I think it’s generally better to get your son who wants to coach on a friend's staff, not put him on your own. Gregg and Blake Williams landed in New Orleans instead.
From South Florida, as the two Saints assistants prepared to coach in Super Bowl XLIV, I wrote about why things didn't work out a second time with Gregg Williams and Tennessee and about Williams’ subsequent reaction to what I wrote -- here and here.
As for what just unfolded in Nashville...
Did Fisher have a change of heart and decide to challenge Adams when it came to his own son? Or did he know that pushing Brandon as a staff addition would likely blow things up and set him free from what was turning into an ugly, lame-duck situation?
And if Gregg Williams is to be a candidate for Fisher's old job now, would he be willing to leave his son out of the equation?
The seventh-round receiver said it wasn't a Titans' scout or coach who notified him he'd been drafted by Tennessee, but Brandon Fisher, Jeff’s son, who he played with at Montana.
The Titans brought in safety and returner Tuff Harris as an undrafted free agent from Montana in 2008 and he played a bit that season.
Asked if we might see more of an Auburn presence as his daughter matriculates there, Fisher passed on the question.
Mariani will be in the mix along with second-round receiver Damian Williams and fourth-round cornerback Alterraun Verner.
“I’m not going to loan him a car,” Fisher said of his son’s pal, who he said the Titans scouts liked.
One Titans sidenote: GM Mike Reinfeldt said while a lot of good defenders remained available, “the offense got wiped out.” Still, the Titans headed into undrafted free agency seeking a running back and an interior offensive lineman.
Friday night, less than two days removed from his team's biggest game of the season, Jeff Fisher will leave the Titans' headquarters in Nashville and head 135 miles southeast to Chattanooga. There, he will surrender all claims to being the football big shot in the family, and watch his son, Brandon, try to help Montana beat Richmond for the Division I national championship.
(It still sounds more natural as Division I-AA, doesn't it? But we call it what the NCAA calls it, the Division I Football Championship Subdivision. Montana won titles in 1995 and 2001.)
Brandon is a junior linebacker for the Grizzlies.
I heard a bit of radio debate this week about Jeff Fisher missing Titans time for Wyoming's semifinal win in Virginia last week -- assistants Dave McGinnis and Chuck Cecil joined him on that trip -- and for this game. The coach has not shuffled the team's schedule for either game -- Friday late afternoons and evenings tend to be some of the rare downtime built into a standard NFL week.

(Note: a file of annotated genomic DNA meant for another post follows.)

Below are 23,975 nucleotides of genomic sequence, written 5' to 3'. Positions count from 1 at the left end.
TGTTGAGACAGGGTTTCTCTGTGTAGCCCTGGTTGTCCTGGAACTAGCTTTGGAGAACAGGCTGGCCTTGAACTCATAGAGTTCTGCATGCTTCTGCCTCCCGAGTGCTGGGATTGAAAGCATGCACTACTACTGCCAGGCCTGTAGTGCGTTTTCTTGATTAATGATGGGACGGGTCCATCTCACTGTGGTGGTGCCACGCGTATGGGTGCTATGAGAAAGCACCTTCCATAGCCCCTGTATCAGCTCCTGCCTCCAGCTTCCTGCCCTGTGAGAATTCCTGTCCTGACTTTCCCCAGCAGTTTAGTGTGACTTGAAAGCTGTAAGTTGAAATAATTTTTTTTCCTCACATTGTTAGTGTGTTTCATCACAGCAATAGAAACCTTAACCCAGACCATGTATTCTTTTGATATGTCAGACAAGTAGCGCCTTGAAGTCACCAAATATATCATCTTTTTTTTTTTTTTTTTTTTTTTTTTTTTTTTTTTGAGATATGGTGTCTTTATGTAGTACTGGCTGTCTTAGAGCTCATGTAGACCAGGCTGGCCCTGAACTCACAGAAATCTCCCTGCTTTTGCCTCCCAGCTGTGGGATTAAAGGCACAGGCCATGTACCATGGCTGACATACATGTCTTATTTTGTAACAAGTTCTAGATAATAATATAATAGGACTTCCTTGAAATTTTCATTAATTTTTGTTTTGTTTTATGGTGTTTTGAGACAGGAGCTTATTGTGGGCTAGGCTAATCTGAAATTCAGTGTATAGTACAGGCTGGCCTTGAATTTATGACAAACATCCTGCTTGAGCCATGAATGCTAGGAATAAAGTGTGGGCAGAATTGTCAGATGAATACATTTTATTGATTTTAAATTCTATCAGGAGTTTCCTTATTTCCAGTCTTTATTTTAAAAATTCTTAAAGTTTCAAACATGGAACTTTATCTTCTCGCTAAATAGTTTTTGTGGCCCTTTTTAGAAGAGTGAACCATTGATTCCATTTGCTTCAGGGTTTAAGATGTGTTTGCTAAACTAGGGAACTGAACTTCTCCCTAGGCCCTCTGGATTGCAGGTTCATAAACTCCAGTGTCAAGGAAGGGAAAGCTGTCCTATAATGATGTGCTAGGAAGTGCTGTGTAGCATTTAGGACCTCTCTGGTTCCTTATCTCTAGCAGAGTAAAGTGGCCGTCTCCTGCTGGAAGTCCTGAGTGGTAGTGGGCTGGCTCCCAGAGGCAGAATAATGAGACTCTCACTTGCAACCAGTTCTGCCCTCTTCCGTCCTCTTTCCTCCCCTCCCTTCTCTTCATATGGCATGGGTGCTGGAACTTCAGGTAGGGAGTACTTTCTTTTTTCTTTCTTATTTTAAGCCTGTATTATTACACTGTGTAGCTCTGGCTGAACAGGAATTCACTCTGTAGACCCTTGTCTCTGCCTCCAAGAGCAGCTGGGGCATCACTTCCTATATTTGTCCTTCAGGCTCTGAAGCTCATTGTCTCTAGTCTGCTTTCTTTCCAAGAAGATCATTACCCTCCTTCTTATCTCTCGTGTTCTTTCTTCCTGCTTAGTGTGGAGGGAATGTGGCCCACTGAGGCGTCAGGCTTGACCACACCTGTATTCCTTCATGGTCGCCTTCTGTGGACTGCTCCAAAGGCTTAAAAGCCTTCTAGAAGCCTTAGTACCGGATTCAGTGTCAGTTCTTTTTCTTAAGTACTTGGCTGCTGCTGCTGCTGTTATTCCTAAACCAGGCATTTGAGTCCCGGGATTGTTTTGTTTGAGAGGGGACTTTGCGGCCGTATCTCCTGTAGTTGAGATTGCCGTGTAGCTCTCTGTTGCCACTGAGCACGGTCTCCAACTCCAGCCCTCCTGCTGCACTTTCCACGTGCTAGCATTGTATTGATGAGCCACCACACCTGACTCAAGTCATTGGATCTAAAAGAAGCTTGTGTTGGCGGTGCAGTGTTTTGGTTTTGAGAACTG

Earlier this week, he was more open about Brandon than I expected with a few of us who are around the Titans regularly.
How special is this as a parent?
Jeff Fisher: It's really a neat deal. Knowing when he decided to attend the University of Montana, and knowing that they were very competitive, the hope somewhere along the line was that he'd get a chance to play here in Chattanooga, and I think the fact that it's here in the home state a few hours away makes it even more special.
Do you get more nervous for his games than yours?
JF: Yes, clearly. You can't control anything.
How has Brandon evolved as a player there?
JF: He came in there as a long-snapper and got hurt. He's battled through injuries over the last couple years. He's got three plates in his body and he's moved from safety to outside linebacker and he's battling and he's hanging in there. I'm proud to watch him play.
How's his playing style compared to your when you played at USC?
JF: I was outside, I was a wideside corner. I was a converted wide receiver. He's more of an in-the-box, rough-and-tumble kind of guy.
Did he get his defensive genes from you?
JF: You know, ever since he was little he kind of liked to run into things.
How much have you coached him over the years?
JF: We share a lot as far as his games and my games and each upcoming opponents and responsibilities and things like that. You know, as a parent someone gave me the advice a long time ago, they said "Don't mold them, help them unfold." So never have I said, "C'mon, let's go outside." I've said, "I'm here if you want me to." They could take advantage of it. I don't know if they listen.
Montana's got some star-power kid pull: Sophomore safety Houston Stockton's father is NBA great John Stockton.